In this section, Dentz plays with the visual arrangement of words as a painter works with strokes on a canvas. The first poem appears sideways on the page. In effect, the breadth of the line is not constrained by vertical margins and the poem takes on a new shape. As the narrator allows herself to move further away from her brother’s death and fall in love, broken margins, semicolons, dots, and parentheses reconfigure language which takes the reader on surreal adventures where “cherries back the door with antelope fur”
or the moon falls into the “shape of a swan” or other “wow” facts” like: “A gamma ray perceptible for 40 seconds originated 12 billion years ago.”

Titles become poems almost unto themselves, as in “Poem for my mother who wishes she were a lilypad in a Monet painting.” Its length, deliberate line break, and whimsy all contribute to the substance of the work, which moves within different spaces at least, even if moving away from others is not possible. . “Poem for my mother…” says “I would like nothing more than come to another kind of arrangement, mostly though, we just don’t come apart. “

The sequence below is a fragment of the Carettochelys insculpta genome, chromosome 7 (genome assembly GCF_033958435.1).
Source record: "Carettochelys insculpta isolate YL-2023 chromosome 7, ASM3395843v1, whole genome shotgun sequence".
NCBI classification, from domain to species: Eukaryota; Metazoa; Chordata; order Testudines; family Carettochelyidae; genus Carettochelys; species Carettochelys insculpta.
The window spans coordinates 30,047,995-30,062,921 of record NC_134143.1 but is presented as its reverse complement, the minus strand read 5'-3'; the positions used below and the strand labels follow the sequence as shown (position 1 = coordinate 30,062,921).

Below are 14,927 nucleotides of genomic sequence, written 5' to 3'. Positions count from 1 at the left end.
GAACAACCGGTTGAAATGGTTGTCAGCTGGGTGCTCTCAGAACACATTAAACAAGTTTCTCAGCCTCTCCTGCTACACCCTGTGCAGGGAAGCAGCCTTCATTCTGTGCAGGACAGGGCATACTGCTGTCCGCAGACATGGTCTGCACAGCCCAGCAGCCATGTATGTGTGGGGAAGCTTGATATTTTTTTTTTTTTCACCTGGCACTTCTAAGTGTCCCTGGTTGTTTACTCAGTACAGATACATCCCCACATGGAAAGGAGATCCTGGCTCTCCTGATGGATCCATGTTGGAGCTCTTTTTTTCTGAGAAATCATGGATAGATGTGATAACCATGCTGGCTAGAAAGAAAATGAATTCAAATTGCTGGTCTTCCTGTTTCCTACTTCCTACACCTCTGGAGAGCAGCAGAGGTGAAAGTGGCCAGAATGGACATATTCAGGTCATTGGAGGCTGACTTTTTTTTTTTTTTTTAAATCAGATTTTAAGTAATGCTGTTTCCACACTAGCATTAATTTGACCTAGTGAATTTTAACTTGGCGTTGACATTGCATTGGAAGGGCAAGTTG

This testimony to the love and commitment to those who remain, even in their departure, a part of every situation, provides the psychological anchor for all the movement in this chapter, no matter how impermanent it may be. “Cornucopia,” ends with a momentary suspension of death on the tentative rise and fall of a swing.

This morning on the subway
I was trying to twist my life
to fit me, a delicate activity.
I saw the Tree

in the Garden of Chaos.
Then, my Small brother’s old ghost and I,
swinging high in its branches, the sky a book,
and my feet turning its pages to the blanks after the end.

It is beautiful, as are many and even most of the poems in this book. I would highly recommend it and hope that some of these observations on Language, emotional intensity and design provide for you a propensity to consider the work of Shira Dentz, in words that are purely those of the author.